I am reminded constantly that I do not exist as a writer. I know this and I accept it. I am grateful for it. I am reminded when I read or hear other writers either complain or confess their lack of success. It is all the same to my ears. It is all complaint and makes me wonder how, lacking the most elementary self-knowledge, they can get food to their mouths. I mean to say that writers convey ideas. If you complain, then that is the idea you are conveying. So, as a suggestion, you might keep quiet, or think about things, until you have something worthwhile to share with people who have taken time out of their lives to listen to you.
So I try not to complain, except with respect to complainers. And I am sorry about that. No doubt, the lives of writers who are less noted than other writers is a hard one. I should know. And yet, I am grateful I do not exist as a writer. In everything else I do I exist, often to a dizzying and provoking degree. The difference between somewhat existing in poetry (to the extent that some might know my name or say kind/provocative things about my writing, or me as a person), only to be forgotten in ten, 20, 30 years' time, and being never ever known, seems to me immaterial. If, in the other hand, the choice is between being never known and being immortal (though, that term is suspect - as who immortalizes whom and for what purposes, etc.), well, that would not be my choice to make. If my writing were so good - and it's clearly not - to immortalize my name, I would be over-flowing with admirers. It is not, and I am not.
In the sort of economy I describe the only reliable currencies are time and opportunity, being reverse sides of the coin of the realm of the invisible. I exist as others exist, open to time and opportunity, perhaps to write. I publish my own work. I move on. And I am grateful. This gratitude is not in itself remarkable or interesting. It does not seem to me any more interesting than a writer's complaint. But there is this difference, that gratitude is open-ended. It is borne out of love, and so it answers to any thought, impression, or question - or should - whereas complaint is circular, feeding on cause, again and again, until it dies on the branch.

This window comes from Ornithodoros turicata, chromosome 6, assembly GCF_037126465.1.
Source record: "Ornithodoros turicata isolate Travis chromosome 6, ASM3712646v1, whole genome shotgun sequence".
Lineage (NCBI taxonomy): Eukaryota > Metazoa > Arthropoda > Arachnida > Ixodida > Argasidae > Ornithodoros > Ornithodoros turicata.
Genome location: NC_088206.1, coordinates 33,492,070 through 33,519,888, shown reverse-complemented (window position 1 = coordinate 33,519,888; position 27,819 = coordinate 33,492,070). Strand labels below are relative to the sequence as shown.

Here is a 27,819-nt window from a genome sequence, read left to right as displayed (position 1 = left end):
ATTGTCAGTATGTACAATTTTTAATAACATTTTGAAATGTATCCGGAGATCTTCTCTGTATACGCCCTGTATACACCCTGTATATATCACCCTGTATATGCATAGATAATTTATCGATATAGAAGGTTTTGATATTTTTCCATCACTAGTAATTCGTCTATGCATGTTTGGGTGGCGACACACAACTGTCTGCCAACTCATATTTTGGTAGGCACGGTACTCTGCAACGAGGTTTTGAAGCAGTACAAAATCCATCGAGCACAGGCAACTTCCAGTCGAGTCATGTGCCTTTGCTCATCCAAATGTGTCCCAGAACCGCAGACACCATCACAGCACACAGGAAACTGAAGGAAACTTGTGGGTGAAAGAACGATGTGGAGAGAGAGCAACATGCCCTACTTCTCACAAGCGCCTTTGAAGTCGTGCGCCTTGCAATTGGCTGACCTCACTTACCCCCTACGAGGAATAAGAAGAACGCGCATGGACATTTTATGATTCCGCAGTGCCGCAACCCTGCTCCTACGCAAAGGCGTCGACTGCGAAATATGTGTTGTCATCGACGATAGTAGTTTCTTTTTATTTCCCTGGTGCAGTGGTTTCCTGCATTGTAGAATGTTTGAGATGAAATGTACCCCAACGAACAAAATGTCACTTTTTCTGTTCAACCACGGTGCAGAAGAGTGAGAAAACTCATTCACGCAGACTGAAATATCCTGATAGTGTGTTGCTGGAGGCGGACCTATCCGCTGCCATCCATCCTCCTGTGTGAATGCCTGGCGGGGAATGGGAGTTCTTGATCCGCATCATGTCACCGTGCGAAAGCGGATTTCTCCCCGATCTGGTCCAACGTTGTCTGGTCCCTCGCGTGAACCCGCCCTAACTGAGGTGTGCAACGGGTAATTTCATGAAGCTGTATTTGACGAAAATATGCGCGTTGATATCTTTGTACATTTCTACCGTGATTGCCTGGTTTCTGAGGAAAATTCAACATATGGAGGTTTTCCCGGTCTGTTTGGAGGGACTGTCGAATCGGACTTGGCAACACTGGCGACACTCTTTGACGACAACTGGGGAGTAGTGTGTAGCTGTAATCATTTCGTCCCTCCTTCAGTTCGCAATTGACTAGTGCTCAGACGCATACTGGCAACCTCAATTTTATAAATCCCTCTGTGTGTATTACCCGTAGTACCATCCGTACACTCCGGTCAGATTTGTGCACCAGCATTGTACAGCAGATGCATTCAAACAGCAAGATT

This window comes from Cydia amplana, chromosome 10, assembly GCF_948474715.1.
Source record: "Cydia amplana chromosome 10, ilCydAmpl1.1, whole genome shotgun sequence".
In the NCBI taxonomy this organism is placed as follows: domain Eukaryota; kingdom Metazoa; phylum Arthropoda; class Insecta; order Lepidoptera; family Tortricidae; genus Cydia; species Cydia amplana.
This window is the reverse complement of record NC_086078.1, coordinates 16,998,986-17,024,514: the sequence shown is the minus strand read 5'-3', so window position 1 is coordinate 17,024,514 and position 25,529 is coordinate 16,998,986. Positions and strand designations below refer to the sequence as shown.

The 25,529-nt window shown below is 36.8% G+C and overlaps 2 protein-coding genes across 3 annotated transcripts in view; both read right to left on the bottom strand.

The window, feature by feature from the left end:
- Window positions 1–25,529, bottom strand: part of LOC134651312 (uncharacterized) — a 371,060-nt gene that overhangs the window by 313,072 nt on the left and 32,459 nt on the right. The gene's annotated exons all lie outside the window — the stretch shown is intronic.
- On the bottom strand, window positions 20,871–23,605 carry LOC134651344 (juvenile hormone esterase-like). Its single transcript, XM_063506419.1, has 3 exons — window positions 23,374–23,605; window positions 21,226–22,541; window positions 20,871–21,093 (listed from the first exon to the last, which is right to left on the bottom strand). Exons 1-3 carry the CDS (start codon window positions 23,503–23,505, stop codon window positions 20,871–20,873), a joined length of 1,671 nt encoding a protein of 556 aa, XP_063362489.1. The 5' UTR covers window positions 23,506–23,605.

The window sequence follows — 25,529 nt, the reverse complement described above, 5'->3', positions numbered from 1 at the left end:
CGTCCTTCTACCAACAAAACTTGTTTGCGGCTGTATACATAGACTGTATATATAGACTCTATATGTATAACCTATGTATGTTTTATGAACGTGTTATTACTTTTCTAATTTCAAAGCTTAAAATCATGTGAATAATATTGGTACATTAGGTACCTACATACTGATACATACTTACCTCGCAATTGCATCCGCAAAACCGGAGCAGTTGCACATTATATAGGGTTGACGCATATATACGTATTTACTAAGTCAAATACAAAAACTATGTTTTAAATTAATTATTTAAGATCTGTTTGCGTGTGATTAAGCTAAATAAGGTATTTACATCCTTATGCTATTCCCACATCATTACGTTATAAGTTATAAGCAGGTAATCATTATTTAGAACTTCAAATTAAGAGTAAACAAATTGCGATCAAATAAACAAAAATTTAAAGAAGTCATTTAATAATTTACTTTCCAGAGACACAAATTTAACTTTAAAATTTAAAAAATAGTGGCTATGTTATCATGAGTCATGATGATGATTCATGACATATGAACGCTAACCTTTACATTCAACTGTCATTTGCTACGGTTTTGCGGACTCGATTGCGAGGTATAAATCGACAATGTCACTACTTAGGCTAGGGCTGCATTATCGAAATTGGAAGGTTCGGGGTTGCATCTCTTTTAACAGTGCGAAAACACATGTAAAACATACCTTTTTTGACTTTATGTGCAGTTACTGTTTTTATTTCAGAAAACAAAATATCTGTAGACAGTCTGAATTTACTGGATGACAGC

It remains to acknowledge that gratitude can perhaps be a sort of complaint, I guess. I mean, the obvious point of this post - my lack of concern at being invisible - is a complaint, is it not? - against normative perceptions of writers or publishing. I mean, one could make that case. But then, it really doesn't go anywhere unless you can demonstrate the sort of falsity that ultimately characterizes the complainer: disregard of self. The complainer almost always is a person who has bought into a system and now for whatever reason is mad at themselves for having done so - but who (and this is key) lacks either the ingenuity to offer a meaningful alternative, or the resolve to live by one. It makes little difference whether one blames others or oneself. We're all in this together, and the scent of discourse does not carry a signature.
Well, resolved I am to live by the outlines I describe in these postings. And I certainly have no criticism to offer against other, and normative means, of living as a writer. Contests, independent publishing - whatever works for that individual, I am all for it. I am delighted (and feel relieved) by the success of friends, and I am sympathetic to their problems. But then, my friends are not complainers. They work hard and their accomplishments are well-deserved.
...and for this, I am grateful!